Whether or not Chinese New Year marks a major event in your life, it's easy to love many of the foods associated with it.
Dumplings are a traditional choice for the holiday, which this year begins Sunday. And while there are seemingly endless variations on the simple theme of stuffing rounds of dough with something savory and delicious, the basic steamed dumpling is among my favorites. Not the least because it is incredibly weeknight friendly.
I always start by using purchased wonton skins as the dough. These skins, which are available in various shapes and sizes, are widely available, inexpensive, need no prep, cook quickly and are easy to work with.
For the filling, you can use virtually anything you like. Seasoned ground meats (pork, poultry or even beef all work quite nicely) are wonderful, especially when combined with diced vegetables, such as carrots and onion. The only trick is to make certain the ingredients aren't watery, as this will ruin the texture of the dumplings.
If your filling contains many vegetables, it's a good idea to give them a quick stir-fry before adding them to the mixture. This helps remove excess water. For smaller amounts of vegetables, this isn't necessary. You'll also want to opt for lean ground meats for the same reason.
For this dumpling recipe, I decided to go vegetarian and used purchased seasoned and baked tofu in the filling. If you'd rather use meat, substitute an equal amount of diced or ground meat and skip the food-processing step.
For this recipe, I use a simple fold-and-pinch method of forming the dumplings. It requires no special equipment or skill. But if you make a lot of dumplings, consider getting a dumpling press sold for just a few dollars at Asian markets. These clamshell-style presses neatly fold and crimp the dumplings into attractive packets.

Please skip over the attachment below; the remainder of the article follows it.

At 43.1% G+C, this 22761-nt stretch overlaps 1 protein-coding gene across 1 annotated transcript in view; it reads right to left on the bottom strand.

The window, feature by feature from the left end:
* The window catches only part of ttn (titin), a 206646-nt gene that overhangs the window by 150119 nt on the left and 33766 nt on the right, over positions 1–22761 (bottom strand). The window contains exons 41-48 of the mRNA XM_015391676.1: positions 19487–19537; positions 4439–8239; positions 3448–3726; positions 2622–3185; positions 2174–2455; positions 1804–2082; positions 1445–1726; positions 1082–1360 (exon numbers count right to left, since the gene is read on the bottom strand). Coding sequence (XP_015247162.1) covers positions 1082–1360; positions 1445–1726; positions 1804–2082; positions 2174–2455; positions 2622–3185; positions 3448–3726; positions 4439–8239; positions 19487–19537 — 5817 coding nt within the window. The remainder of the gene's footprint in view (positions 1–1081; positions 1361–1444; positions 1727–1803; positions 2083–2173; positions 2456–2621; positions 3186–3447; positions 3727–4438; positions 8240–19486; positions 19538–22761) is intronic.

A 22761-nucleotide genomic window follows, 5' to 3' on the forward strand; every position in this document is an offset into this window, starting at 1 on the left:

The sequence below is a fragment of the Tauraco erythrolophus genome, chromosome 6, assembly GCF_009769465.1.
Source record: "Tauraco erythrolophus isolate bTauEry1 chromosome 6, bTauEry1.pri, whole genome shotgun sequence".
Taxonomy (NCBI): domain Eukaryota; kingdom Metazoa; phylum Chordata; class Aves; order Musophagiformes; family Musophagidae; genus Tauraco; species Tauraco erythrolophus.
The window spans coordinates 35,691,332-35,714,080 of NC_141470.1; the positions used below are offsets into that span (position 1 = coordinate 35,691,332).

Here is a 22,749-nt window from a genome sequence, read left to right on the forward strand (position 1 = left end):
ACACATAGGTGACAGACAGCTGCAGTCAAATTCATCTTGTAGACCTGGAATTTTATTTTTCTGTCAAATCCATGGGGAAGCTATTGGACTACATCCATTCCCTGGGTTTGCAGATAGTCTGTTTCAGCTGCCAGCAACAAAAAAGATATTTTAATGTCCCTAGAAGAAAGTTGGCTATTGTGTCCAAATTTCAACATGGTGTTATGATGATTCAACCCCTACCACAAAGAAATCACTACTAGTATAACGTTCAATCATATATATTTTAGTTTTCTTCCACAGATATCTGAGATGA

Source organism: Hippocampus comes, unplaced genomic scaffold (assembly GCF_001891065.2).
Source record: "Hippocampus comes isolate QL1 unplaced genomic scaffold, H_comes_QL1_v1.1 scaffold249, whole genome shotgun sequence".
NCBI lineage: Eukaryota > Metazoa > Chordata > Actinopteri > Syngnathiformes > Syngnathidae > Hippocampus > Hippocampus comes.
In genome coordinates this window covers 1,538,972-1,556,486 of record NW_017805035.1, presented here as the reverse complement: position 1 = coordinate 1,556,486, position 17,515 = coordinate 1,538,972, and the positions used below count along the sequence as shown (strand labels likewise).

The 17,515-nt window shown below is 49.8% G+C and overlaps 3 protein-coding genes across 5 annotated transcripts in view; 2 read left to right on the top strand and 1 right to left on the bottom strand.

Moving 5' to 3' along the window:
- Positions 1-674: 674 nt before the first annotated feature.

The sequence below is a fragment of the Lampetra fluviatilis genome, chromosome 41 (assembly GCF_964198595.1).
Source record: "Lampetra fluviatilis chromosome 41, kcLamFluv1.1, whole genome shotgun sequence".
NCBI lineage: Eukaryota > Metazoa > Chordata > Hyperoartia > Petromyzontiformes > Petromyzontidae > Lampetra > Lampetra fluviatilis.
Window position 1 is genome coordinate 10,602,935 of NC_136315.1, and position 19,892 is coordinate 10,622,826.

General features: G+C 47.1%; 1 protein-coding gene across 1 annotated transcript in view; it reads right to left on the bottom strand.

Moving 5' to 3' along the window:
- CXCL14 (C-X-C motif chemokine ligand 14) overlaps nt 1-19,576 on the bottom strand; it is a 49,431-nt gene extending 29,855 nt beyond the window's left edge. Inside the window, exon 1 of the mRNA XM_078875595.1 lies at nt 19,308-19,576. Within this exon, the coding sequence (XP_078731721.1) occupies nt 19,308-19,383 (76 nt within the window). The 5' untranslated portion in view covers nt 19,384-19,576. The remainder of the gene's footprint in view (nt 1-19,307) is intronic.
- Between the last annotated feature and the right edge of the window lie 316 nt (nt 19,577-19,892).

Seasoned baked tofu is sold with the other refrigerated Asian items, usually in the grocer's produce section.
Start to finish: 45 minutes
Makes 48 dumplings
For the dumplings:
12 ounces seasoned baked tofu, cut into cubes
6 scallions, ends trimmed
2 cloves garlic
1/4 cup fresh cilantro, leaves and stems
1/2 cup finely grated carrots
1 whole egg or 2 egg whites, beaten
2 tablespoons hoisin sauce
2 tablespoons soy sauce
1 tablespoon toasted sesame oil
1 teaspoon hot sauce
12-ounce package 3-inch square wonton wrappers
For the sweet
1/2 cup rice vinegar (cider vinegar can be substituted)
2/3 cup packed brown sugar
2 tablespoons apricot jam
2 tablespoons ketchup
2 teaspoons soy sauce
1 teaspoon hot sauce
1 tablespoon cornstarch
2 tablespoons water
In a food processor, combine the tofu, scallions, garlic, cilantro, carrots, egg, hoisin, soy sauce, sesame oil and hot sauce. Pulse until the tofu is finely chopped, but not ground, about ten 1-second pulses.
One at a time, place 1 teaspoon of the mixture in the center of each wonton wrapper. Dunk your fingers in water, then use them to wet the edges of the wrapper. Gather the edges of the wrapper over the filling, pinching them together to form a small bundle. Repeat with the remaining filling and wrappers.
In a large saute pan, bring about 1 inch of water to a boil. Set a bamboo or other steamer basket over the water, then lightly coat it with cooking spray.
Working in batches if necessary, arrange the dumplings in the steamer (they should not touch), then cover and steam for 10 minutes.
Meanwhile, prepare the sweet-and-sour sauce. In a small saucepan over medium heat, combine the vinegar, brown sugar, jam, ketchup, soy sauce and hot sauce. Bring to a simmer. In a small glass, mix the cornstarch and water, then add to the saucepan. Simmer for another 2 minutes, or until slightly thickened. Serve the dumplings with sweet-and-sour sauce on the side for dipping.
Nutrition information per dumpling: 50 calories; 10 calories from fat; 1 g fat (0 g saturated; 0 g trans fats); 5 mg cholesterol; 9 g carbohydrate; 0 g fiber; 4 g sugar; 2 g protein; 135 mg sodium.